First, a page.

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Whitehouse Station, NJ, (Dec. 6)-Merck & Co., Inc. expects the initial phase of its cost-reduction program, first announced in 2005, to yield cumulative pretax savings of $4.5?5.0 billion from 2006 through 2010, with roughly $2 billion of that coming from implementing its manufacturing supply strategy.
Whitehouse Station, NJ, (Dec. 6)-Merck & Co., Inc. (www.merck.com) expects the initial phase of its cost-reduction program, first announced in 2005, to yield cumulative pretax savings of $4.5–5.0 billion from 2006 through 2010, with roughly $2 billion of that coming from implementing its manufacturing supply strategy. The company provided the update as part of an earnings outlook here this week.
As part of the manufacturing supply strategy announced in November 2005, Merck plans to sell or close five manufacturing sites and two preclinical sites by the end of 2008. These manufacturing facilities are located in: Ponders End, United Kingdom; Okazaki, Japan; Kirkland, QC, Canada; Albany, Georgia; and Danville, Pennsylvania. The two preclinical sites are in Okazaki and Menuma, Japan. Merck also plans to close its basic research center in Terlings Park, United Kingdom (1).
The facilities’ closures are part of Merck’s supply strategy aimed at creating a global facility network that combines its internal manufacturing network with the manufacturing capabilities of key external suppliers, introducing a new production system based on lean manufacturing principles, and developing a new approach to product commercialization to enable accelerated delivery of Merck's research pipeline through the launch phase (1).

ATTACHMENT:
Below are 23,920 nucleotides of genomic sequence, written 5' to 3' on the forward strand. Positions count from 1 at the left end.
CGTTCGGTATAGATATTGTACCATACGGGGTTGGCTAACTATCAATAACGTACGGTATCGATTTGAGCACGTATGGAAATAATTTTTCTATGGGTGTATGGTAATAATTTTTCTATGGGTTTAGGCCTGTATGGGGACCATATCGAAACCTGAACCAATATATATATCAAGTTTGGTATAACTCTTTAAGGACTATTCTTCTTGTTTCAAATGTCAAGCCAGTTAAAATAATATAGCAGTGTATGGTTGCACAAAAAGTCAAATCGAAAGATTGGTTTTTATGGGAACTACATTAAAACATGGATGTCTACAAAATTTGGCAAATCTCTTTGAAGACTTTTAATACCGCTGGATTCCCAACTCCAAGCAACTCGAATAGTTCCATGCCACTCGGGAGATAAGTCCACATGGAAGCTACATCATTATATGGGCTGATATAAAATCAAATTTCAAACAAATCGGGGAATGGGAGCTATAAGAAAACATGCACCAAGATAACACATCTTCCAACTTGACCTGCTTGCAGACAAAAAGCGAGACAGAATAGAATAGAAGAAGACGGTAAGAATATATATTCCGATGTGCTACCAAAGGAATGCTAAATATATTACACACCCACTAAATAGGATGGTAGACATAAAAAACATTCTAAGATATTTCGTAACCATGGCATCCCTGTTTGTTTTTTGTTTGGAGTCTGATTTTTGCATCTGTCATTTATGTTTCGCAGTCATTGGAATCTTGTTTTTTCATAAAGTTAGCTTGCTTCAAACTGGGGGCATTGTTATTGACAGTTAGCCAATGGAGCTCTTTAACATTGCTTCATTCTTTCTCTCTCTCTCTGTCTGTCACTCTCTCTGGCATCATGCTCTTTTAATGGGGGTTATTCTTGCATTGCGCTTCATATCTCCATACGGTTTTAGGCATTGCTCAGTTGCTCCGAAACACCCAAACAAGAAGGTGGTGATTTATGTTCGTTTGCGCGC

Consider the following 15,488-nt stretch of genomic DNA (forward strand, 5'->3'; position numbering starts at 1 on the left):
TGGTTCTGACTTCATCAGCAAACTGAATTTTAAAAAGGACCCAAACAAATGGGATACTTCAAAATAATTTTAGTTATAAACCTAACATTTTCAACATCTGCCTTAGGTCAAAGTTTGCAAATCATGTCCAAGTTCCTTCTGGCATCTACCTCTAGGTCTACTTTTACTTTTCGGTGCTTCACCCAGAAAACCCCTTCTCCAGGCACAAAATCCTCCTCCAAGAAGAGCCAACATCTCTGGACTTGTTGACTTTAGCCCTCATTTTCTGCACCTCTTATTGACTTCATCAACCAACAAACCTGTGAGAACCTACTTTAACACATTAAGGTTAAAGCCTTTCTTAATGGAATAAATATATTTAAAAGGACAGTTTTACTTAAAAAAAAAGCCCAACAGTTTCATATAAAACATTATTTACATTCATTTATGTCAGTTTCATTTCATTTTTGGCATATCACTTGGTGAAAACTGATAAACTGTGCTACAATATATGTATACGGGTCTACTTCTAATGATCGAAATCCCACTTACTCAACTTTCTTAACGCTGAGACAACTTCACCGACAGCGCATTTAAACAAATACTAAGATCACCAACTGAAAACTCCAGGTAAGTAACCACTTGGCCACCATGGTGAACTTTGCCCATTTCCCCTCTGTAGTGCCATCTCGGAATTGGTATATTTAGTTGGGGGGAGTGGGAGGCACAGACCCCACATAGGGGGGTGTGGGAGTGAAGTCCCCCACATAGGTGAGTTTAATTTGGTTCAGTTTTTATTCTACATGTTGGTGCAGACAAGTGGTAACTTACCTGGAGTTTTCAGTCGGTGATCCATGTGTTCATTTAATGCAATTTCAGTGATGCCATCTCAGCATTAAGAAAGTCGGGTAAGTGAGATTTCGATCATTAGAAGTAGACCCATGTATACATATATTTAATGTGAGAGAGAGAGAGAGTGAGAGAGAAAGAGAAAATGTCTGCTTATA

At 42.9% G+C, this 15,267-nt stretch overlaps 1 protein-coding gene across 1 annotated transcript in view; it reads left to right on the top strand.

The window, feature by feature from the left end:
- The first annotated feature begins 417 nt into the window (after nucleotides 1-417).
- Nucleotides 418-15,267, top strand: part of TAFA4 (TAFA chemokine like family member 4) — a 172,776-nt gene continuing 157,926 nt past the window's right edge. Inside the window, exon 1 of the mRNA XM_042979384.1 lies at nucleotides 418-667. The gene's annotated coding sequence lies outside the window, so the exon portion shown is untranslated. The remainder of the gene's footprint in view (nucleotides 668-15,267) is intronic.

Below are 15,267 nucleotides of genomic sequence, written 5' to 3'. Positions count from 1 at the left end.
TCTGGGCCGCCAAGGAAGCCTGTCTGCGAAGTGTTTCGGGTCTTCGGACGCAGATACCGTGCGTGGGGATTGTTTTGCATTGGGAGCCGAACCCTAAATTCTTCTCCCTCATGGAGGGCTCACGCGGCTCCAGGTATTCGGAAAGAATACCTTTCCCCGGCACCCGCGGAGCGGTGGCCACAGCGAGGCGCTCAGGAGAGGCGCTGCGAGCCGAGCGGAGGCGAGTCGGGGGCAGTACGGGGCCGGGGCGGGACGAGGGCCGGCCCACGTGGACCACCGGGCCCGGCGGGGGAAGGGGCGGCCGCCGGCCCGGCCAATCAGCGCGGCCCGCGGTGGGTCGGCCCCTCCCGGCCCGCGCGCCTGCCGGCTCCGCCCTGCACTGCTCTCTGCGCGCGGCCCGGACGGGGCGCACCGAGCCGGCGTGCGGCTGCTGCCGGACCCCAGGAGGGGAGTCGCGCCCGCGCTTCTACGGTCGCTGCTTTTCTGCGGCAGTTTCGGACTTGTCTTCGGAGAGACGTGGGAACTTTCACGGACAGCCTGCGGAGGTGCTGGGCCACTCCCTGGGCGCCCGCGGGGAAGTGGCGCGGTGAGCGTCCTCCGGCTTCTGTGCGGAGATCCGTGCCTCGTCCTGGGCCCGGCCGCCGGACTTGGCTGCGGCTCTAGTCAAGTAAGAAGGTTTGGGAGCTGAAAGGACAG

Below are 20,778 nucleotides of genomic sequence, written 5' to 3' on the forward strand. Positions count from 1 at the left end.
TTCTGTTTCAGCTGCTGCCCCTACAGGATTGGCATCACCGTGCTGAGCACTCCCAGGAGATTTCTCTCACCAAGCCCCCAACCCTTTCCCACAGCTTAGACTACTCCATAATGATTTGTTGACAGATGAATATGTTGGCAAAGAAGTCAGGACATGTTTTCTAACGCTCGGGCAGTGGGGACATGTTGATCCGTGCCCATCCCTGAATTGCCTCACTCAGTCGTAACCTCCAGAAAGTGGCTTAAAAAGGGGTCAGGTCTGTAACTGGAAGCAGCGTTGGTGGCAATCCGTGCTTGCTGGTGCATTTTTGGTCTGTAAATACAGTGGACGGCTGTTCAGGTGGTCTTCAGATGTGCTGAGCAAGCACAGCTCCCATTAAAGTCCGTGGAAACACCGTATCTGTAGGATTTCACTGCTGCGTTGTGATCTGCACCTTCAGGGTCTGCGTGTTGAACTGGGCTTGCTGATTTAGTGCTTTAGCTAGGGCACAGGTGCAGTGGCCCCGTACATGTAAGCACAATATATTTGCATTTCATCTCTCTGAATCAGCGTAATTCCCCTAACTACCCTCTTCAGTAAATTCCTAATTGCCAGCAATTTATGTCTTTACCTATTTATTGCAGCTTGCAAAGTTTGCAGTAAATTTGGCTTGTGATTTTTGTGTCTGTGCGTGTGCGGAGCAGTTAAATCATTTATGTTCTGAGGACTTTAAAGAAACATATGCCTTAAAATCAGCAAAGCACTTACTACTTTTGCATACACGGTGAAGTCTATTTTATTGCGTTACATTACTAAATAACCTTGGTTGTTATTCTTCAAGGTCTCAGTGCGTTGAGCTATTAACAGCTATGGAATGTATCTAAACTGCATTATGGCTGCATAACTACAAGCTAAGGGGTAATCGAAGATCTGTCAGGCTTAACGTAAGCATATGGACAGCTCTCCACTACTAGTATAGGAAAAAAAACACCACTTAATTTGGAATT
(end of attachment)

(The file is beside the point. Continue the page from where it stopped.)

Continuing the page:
Merck says it remains on track to eliminate 7000 positions by the end of 2008. It has eliminated 3900 positions between the inception of the restructuring program and September 2006.
Merck expects the pretax costs of the restructuring to be $900 million to $1 billion in 2006 and $300–$500 million in 2007. Through the end of 2008, when the initial phase of the restructuring program is substantially complete, the cumulative pretax costs of the restructuring activities are expected to be $1.9–2.2 billion. Roughly 70% of the cumulative pretax costs are noncash and mainly related to the accelerated depreciation for those facilities scheduled for closure.
Merck expects these savings in manufacturing to enable its gross margin after 2008 to return to levels consistent with those seen in the period prior to the loss of its US market exclusivity for “Zocor” (simvastatin).
Seeking reduction in capital expenditures
For 2006, Merck expects its capital expenditures to be roughly $1.1 billion, $200 million less than the $1.3 billion it had previously disclosed. Capital expenditures for 2007 are estimated at $1.2 billion.
As Merck continues its initiatives in managing capital, the total reduction in 2005–2008 is expected to be $1.4 billion versus the company's expectations for long-range capital spending at the end of 2004. Merck continues on track to generate $1.2 billion in aggregate procurement savings across the company by 2008.
1. P. Van Arnum, “Merck’s New Supply Strategy,” PT Sourcing and Management Monthly, 2 (4), e10 (2006).